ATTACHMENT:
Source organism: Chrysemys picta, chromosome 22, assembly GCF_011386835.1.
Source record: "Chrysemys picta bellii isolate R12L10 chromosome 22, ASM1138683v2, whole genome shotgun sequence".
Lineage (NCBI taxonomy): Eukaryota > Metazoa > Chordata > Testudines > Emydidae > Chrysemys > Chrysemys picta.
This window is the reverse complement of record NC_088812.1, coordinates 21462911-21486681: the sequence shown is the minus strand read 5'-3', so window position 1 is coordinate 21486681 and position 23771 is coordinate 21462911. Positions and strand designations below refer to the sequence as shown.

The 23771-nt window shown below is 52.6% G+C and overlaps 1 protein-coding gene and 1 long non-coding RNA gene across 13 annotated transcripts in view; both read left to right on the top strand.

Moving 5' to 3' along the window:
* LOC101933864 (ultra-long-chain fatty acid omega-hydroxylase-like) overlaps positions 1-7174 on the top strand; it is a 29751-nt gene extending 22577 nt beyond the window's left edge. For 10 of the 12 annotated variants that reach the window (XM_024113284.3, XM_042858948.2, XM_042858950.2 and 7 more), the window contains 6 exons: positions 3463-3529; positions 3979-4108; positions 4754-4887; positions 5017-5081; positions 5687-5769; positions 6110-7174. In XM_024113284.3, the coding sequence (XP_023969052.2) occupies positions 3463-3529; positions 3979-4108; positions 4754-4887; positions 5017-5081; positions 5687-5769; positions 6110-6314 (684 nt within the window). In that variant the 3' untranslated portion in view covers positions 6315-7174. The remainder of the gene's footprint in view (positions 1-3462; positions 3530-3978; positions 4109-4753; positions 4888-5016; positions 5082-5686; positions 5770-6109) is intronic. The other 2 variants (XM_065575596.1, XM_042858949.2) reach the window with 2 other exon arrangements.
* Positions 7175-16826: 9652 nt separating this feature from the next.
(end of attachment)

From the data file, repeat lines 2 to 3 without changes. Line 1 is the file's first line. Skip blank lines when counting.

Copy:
Source record: "Chrysemys picta bellii isolate R12L10 chromosome 22, ASM1138683v2, whole genome shotgun sequence".
Lineage (NCBI taxonomy): Eukaryota > Metazoa > Chordata > Testudines > Emydidae > Chrysemys > Chrysemys picta.